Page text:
The Taj Mahal Is Not For Sale (Yet), Icahn Says
According to an AP story by Wayne Parry, Icahn has filed to surrender the property’s casino license with the New Jersey Division of Gaming Enforcement.
Once the surrender is completed, he’d consider selling the Taj Mahal (if the market improves) with a deed restriction in place that would prevent the new owners from reopening it as a casino, unless they paid Icahn’s company a yet-unspecified fee.
“We are not looking to sell it, not at today’s prices,” Icahn told the AP. “I made my fortune buying things cheap.”
By going this route, Icahn could sell the property to a non-casino investor, or sell it and receive a (likely bloated) fee to cancel the deed restriction.
Or you could choose Door #2…
Of course, Icahn could reopen the property himself, if New Jersey Governor Chris Christie decides to veto a bill passed by the legislature designed to prevent Icahn from reopening the Taj with a union contract more favorable to him, or perhaps as a non-union property.
Icahn didn’t rule out the possibility of reopening the Taj himself if Christie vetoes the bill, telling the AP he’s not sure if he’ll reopen the property or not.
That being said, the legislature easily passed the measure, and the anti-union Christie is on his way out the door and no longer has the type of sway over the legislature he once possessed.
“Essentially what we’re trying to do is prevent casino owners from manipulating the licensing system and abusing rank and file casino workers,” said Assemblyman John Burzichelli in a statement, after it was passed by the Senate (29-6) and the Assembly (60-17).
“Given Atlantic City’s struggles, the last thing we want to see is a casino owner taking advantage of bankruptcy laws and pocketing a license or, even worse, stripping workers of benefits and denying them a fair wage because they couldn’t come to the table and strike an agreement,” Burzichelli added.
Icahn didn’t mince words when it came to New Jersey Senate President Steve Sweeney, a union official and the driving force behind the bill that would strip Icahn of the Taj Mahal casino license for five years if he reopened it without first reaching an agreement with the union.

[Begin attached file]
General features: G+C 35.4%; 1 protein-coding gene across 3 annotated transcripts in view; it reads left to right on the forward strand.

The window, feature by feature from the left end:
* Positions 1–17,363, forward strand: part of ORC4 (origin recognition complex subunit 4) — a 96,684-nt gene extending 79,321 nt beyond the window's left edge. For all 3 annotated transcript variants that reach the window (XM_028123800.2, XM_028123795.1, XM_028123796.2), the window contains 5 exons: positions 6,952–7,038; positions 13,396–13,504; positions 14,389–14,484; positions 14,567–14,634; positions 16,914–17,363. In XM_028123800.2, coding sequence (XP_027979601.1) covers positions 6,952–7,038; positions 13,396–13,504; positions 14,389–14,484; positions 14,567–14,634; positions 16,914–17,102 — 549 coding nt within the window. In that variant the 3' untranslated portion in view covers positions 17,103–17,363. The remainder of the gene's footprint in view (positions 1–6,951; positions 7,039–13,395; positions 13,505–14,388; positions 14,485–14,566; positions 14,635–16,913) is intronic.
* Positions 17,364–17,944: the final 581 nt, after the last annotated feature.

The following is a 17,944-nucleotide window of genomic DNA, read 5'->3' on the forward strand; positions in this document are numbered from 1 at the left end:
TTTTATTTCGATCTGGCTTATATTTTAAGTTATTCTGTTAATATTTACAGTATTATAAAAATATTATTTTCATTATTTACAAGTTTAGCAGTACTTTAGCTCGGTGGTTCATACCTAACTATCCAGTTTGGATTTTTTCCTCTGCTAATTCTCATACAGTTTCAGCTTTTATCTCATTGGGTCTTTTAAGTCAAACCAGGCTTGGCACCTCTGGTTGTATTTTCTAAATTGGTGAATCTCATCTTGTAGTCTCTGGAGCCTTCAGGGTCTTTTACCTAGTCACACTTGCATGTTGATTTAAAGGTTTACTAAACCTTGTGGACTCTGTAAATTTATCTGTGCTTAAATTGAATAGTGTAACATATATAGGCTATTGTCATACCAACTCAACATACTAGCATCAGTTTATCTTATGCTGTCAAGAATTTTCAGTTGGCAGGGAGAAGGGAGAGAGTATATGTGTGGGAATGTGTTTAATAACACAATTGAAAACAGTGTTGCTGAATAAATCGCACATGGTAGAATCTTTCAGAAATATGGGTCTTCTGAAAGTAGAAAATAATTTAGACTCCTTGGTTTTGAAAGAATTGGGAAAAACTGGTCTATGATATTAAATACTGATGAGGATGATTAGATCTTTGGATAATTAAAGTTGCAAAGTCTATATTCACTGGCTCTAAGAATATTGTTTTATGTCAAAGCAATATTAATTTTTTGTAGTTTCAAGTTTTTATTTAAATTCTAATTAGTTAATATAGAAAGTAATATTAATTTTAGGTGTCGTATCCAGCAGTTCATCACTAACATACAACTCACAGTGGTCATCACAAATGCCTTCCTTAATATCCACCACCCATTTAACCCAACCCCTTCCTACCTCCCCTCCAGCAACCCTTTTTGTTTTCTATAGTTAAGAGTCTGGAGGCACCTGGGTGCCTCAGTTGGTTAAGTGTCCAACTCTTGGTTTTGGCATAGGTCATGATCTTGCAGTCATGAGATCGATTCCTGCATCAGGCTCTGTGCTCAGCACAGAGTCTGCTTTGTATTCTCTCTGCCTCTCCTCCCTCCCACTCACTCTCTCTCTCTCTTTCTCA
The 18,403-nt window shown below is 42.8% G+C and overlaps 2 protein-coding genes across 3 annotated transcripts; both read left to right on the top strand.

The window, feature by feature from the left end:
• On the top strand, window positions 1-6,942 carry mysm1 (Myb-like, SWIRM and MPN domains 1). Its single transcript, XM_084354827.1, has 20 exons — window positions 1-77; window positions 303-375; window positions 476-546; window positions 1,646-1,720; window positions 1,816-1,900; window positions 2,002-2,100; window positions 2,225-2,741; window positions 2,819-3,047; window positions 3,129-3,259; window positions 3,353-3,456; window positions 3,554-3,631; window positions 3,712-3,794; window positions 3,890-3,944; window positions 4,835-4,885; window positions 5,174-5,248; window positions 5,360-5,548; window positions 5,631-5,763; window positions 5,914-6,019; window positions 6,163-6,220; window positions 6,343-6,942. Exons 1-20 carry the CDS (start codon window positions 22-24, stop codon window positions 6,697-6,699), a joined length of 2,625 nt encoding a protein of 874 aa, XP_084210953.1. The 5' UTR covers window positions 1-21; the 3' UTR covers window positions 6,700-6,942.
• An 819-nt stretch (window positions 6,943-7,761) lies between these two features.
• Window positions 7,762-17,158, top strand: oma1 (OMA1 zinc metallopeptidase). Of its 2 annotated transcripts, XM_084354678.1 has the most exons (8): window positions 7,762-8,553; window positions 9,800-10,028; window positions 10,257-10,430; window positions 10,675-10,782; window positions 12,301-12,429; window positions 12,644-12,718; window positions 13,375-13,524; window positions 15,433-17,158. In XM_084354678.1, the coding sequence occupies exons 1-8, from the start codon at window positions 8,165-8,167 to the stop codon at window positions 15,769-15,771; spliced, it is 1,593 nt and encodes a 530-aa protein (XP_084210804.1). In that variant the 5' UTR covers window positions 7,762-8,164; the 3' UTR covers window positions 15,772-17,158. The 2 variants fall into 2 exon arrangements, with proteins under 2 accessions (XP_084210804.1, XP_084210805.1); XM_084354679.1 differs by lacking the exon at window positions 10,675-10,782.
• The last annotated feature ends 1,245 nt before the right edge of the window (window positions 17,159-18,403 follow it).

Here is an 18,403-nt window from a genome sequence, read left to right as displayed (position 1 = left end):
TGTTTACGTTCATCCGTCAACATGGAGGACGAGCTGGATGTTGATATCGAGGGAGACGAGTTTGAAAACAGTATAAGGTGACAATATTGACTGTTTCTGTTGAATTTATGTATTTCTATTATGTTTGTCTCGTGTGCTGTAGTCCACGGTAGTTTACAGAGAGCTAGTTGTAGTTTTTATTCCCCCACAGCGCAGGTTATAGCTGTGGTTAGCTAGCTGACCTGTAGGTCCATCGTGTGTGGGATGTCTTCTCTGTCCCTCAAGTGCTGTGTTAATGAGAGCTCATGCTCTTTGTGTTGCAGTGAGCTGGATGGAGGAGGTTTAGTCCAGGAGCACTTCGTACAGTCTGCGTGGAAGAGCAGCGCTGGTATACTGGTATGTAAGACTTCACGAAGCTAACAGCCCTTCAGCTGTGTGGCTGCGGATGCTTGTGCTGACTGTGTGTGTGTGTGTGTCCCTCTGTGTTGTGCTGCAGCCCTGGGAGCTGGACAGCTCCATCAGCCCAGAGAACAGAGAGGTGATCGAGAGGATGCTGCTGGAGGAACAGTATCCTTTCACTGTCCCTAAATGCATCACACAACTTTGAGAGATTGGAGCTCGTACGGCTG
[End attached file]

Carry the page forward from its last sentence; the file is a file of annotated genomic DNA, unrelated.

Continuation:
“When a guy like Sweeney goes after someone who saved the Tropicana and 3,000 jobs when no one else would, who would invest in New Jersey?” Icahn, who also owns the Tropicana, said in the AP interview. “The worst thing about New Jersey is they have Sweeney as head of the Senate. The best thing about New Jersey is they didn’t make him governor.”
Icahn’s roller coaster ride with the Taj
The Taj is apparently trying dethrone Revel as the zaniest casino story in Atlantic City history.
Things started out innocuously enough when Icahn rescued the flailing property from bankruptcy, with the promise of investing some $100 million into the dilapidated casino.
But things quickly took a turn for the weird, beginning with a prolonged labor strike that saw Icahn announcing the closure of the casino in August, just a month after he took over.
The union, Local 54 UNITE-HERE casino workers’ union, wanted pension and health care cuts that were approved by the bankruptcy court reinstated. The problem being — the labor agreement changes were one of the conditions Icahn demanded to purchase the Taj.
The impasse continued after Icahn announced the closure, and the landmark New Jersey casino officially closed on Oct. 10.
Before the doors were even locked, speculation about the next chapter in the life of the Taj Mahal began, with the possibility Icahn reopening it in the spring as a non-union property causing Sweeney and the legislature to spring into action with their bill.
And here we are, at the beginning of 2017 with the future of the Trump Taj Mahal anyone’s guess.
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